Though they never spoke much of their early years in America, over time I’ve pieced together some of what their experience was like (note: it wasn’t easy), but I will probably never know the extent of the trauma they experienced from leaving Iran and coming to the United States during such a hostile time. It wasn’t much of a choice—go home and suffer, or stay away and be free. They persevered and sacrificed for their freedom and for the freedom of their future children.
It’s because of the sacrifices my parents made that I am who I am, that I get to be this person today. The immense guilt I feel for my freedom has been a prominent fixture in my mind these last twelve months. Why should I get to dress how I want, love who I want, be who I want while my compatriots in Iran are killed for wanting the very same basic freedoms? Why me and not them?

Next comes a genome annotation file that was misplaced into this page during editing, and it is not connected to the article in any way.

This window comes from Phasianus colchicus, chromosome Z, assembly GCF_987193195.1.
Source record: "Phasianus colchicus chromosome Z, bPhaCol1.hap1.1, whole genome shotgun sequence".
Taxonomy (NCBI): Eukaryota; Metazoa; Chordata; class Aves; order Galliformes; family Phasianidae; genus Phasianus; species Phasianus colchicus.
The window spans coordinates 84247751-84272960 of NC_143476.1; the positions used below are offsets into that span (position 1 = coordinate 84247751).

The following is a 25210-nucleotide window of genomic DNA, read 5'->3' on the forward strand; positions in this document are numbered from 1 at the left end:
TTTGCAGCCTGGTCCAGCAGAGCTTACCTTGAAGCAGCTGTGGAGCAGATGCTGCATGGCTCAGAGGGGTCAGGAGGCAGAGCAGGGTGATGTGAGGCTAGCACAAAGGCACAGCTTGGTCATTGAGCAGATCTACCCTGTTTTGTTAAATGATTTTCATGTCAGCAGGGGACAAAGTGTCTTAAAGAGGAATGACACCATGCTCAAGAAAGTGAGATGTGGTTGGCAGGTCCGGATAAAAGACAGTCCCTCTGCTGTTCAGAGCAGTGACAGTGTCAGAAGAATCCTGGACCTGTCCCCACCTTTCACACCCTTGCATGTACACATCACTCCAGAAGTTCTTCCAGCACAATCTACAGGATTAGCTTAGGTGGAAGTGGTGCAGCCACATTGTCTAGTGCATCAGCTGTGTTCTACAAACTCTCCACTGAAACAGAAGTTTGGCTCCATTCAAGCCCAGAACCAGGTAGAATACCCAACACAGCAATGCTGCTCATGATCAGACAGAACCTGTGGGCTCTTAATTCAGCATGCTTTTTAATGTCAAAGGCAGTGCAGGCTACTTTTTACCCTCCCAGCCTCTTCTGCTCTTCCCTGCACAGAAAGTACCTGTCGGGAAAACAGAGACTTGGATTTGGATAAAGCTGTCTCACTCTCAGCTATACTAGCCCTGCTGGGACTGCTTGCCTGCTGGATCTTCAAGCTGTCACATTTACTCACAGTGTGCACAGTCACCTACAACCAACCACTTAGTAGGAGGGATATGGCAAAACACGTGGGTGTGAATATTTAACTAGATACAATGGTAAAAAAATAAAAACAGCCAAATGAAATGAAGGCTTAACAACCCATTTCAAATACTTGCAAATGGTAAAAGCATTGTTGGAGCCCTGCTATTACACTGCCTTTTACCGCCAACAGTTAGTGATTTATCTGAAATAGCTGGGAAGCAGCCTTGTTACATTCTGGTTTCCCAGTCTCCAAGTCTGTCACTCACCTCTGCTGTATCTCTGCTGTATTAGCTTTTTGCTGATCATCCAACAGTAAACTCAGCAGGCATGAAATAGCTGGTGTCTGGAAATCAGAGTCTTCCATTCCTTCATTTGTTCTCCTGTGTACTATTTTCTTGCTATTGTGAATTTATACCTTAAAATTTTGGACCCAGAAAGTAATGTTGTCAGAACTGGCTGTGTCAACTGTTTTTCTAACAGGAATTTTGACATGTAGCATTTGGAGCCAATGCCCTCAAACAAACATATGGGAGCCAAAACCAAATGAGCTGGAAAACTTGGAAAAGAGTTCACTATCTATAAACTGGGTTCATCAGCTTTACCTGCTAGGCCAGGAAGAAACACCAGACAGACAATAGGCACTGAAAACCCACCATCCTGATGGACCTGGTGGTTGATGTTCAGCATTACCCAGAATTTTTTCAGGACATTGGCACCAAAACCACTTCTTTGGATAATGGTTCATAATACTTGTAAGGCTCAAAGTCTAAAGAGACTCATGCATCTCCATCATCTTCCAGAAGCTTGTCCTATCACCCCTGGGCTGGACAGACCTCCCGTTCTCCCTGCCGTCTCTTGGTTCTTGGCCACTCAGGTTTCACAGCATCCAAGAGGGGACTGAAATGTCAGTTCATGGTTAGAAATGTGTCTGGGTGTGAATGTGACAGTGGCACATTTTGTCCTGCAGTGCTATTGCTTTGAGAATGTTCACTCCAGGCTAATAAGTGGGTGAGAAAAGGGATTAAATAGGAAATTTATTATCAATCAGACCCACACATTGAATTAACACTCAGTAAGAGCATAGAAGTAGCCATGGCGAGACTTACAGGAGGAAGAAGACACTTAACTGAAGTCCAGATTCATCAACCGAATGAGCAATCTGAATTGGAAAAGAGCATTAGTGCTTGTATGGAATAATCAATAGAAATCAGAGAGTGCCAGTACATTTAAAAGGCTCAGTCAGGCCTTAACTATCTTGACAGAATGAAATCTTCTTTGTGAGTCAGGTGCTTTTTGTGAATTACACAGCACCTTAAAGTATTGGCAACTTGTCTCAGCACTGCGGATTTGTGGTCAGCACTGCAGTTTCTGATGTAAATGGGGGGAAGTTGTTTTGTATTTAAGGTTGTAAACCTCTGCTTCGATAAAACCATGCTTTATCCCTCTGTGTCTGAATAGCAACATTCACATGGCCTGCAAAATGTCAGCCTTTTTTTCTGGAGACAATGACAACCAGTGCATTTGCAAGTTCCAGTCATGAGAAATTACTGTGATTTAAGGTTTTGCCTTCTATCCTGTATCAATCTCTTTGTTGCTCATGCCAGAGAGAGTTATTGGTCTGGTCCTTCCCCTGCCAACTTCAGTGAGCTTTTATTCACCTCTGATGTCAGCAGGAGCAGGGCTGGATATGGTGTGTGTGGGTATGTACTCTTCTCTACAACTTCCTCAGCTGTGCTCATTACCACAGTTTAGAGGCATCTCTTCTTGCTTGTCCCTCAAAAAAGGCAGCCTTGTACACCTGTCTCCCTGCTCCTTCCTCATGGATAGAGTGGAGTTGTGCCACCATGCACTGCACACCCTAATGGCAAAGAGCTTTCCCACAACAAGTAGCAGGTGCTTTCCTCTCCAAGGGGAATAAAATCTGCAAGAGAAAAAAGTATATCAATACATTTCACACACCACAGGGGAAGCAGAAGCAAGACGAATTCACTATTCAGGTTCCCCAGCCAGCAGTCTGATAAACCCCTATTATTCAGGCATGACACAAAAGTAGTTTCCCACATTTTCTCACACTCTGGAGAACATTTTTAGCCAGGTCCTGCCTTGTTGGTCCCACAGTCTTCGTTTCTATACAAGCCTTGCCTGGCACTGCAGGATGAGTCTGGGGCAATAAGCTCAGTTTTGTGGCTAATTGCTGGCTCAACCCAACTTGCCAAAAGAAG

Had only a few factors been slightly different, I might’ve been a victim of the morality police, killed for the crime of showing a strand of hair. It might’ve been me protesting in the streets chanting “Death to the dictator!” screaming, bleeding, and dying for the cause of freedom. Would my older brother have survived his mandatory military service? Would our beliefs and values be any different? Would we be obedient, or would we be among those imprisoned for speaking out? What would life even look like for us under the barbaric oppression of the Islamic Republic, knowing a whole world—a freer world—existed outside the borders of our country? These what-ifs run through my mind constantly as I process the cruelty I witness being inflicted upon the people of Iran.
Although my parents made a point to keep the connection to our heritage alive in our home by teaching us the Persian language, decorating our home with Persian art and rugs, cooking elaborate Persian meals every single day, and practicing many of the same customs from the homeland, assimilation is a tricky balancing act. And it is very much an act as far as I’m concerned.